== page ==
Cohen is an easier target because he has only three clients and they are disliked. No one sees relevance of potential to other clients in this instance because of myopia. My book probably isn’t different than most others. Reviewing seven years of my files would include information on hundreds of clients. Some of them are even likable.

    1. SHG Post author

      Kinda like the Times’ editorial that only guilty people have something to hide. In their zeal to fabricate rationalizations to make sure nothing stands in the way of getting Trump, they’re doing some serious damage to the law and making lots of folks stupider. This ain’t good.

    2. Jake

      The key point in Liam Brennan’s editorial is:

      “…even if a client’s identity is intended to be “confidential,” it is only protected by the attorney-client privilege in the rare circumstances under which revealing the identity is tantamount to revealing the legal advice sought.”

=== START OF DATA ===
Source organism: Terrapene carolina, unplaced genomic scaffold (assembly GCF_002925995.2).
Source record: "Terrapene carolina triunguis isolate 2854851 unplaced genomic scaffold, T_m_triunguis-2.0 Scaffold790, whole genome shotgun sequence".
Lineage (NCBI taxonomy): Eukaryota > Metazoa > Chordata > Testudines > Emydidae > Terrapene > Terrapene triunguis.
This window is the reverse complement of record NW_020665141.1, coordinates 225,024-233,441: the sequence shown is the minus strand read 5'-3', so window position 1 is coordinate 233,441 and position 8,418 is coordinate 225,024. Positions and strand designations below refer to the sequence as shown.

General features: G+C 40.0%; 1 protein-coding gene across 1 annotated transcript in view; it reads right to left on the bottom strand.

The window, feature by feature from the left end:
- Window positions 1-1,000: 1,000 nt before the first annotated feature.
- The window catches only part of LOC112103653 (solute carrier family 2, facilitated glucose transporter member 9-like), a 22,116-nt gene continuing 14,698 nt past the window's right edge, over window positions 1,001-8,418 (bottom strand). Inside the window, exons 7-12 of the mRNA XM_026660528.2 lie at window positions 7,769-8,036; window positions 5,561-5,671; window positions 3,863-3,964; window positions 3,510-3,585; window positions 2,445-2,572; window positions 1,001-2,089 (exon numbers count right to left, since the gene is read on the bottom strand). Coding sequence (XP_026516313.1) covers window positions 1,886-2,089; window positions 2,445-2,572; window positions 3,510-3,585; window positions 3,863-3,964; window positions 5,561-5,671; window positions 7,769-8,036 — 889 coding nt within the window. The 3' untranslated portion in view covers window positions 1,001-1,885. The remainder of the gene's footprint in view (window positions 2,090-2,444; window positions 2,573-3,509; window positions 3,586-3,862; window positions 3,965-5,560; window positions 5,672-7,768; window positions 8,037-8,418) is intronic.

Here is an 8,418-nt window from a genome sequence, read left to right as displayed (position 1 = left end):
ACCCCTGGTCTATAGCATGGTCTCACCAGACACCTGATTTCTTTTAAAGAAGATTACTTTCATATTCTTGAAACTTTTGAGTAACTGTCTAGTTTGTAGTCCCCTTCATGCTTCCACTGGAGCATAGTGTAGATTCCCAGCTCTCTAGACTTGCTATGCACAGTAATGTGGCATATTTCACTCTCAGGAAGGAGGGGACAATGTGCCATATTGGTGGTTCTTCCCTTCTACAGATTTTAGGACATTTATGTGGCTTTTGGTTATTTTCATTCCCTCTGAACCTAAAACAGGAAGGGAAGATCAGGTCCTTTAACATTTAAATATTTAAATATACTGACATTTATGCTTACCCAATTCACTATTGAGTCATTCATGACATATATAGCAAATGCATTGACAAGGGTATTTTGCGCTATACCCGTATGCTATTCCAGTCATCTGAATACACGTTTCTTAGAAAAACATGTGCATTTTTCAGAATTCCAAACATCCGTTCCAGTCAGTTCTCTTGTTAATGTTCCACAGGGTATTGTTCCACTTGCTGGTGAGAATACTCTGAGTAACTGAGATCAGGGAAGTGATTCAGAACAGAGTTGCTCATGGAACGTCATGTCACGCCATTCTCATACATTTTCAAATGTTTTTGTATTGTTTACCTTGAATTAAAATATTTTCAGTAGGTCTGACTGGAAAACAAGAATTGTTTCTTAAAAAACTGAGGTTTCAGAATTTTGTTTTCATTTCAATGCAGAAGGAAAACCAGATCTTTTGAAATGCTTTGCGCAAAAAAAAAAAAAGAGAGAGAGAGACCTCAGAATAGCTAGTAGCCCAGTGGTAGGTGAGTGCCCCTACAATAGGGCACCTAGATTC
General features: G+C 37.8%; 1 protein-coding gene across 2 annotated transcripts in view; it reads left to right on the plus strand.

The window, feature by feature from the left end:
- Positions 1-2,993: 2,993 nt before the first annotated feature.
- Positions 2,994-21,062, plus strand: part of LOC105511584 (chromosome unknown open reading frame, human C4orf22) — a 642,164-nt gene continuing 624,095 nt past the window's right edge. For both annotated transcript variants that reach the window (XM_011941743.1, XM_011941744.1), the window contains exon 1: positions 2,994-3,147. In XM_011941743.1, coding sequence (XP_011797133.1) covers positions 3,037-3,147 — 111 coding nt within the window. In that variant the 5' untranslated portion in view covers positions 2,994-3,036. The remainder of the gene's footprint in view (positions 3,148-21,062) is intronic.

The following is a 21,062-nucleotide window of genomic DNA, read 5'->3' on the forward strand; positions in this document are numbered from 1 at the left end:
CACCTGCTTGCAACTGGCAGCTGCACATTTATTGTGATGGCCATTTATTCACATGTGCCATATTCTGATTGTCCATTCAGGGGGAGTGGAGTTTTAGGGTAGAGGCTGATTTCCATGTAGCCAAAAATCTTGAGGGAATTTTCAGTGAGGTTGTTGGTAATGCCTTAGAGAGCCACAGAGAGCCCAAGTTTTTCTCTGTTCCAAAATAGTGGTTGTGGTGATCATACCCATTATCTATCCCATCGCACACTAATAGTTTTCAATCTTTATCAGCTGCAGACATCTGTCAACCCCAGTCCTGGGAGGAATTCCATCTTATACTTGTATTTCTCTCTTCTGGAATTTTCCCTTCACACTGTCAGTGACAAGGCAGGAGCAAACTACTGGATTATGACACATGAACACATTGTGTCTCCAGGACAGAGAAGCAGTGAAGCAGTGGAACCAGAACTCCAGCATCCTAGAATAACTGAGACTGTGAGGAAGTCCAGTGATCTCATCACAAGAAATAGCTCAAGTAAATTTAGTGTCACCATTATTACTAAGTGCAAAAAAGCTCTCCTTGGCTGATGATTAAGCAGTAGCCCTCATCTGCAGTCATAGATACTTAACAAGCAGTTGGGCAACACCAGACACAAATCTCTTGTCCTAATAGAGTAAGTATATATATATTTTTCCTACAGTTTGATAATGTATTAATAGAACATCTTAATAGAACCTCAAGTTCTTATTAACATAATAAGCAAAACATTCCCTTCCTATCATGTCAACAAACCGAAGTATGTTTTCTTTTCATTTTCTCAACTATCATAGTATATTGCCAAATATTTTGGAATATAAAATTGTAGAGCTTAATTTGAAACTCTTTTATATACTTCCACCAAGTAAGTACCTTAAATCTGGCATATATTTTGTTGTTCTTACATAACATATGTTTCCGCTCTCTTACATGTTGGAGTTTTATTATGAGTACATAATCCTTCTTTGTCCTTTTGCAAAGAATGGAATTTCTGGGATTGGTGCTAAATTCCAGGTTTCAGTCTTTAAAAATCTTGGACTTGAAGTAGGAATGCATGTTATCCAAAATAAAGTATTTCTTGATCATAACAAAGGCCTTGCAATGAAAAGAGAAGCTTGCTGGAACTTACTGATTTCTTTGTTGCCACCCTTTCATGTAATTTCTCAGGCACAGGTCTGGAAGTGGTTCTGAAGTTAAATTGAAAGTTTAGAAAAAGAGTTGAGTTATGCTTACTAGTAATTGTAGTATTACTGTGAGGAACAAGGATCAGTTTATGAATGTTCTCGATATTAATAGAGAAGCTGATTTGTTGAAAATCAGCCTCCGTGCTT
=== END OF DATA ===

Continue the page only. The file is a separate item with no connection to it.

1. SHG Post author

        And this is the sort of thing where you get taken advantage of because you’re not a lawyer, so don’t realize when someone has written something that’s somewhat accurate, yet inapposite to the situation. Don’t feel bad, Jake. If not the useful idiots, who would read Brennan’s drivel, and he would feel low self-esteem.

  3. Richard Kopf


    Mrs. Clinton must be chuckling. What goes around comes around.

    See In re Grand Jury Subpoena Duces Tecum, 112 F.3d 910 (8th Cir., amended and Unsealed May 2, 1997) (the majority held that Mrs. Clinton and the White House had no attorney client privilege for notes taken during discussions with Mrs Clinton and her personal lawyer by White House Counsel in meetings, which took place during breaks in and immediately after Mrs. Clinton’s testimony before a federal grand jury in Washington, D.C., concerned primarily the discovery of certain billing records from the Rose Law Firm in the residence area of the White House.) (Kopf dissenting).

    All the best.


      1. Richard Kopf


        Once a pimp, always a pimp. Or, the sad spectacle of an old bastard endeavoring to remain relevant.

        All the best.


        1. Skink

          Write, and you will feel young as though the Earth was new. Nitwit coverage will be provided.

  4. Jim Tyre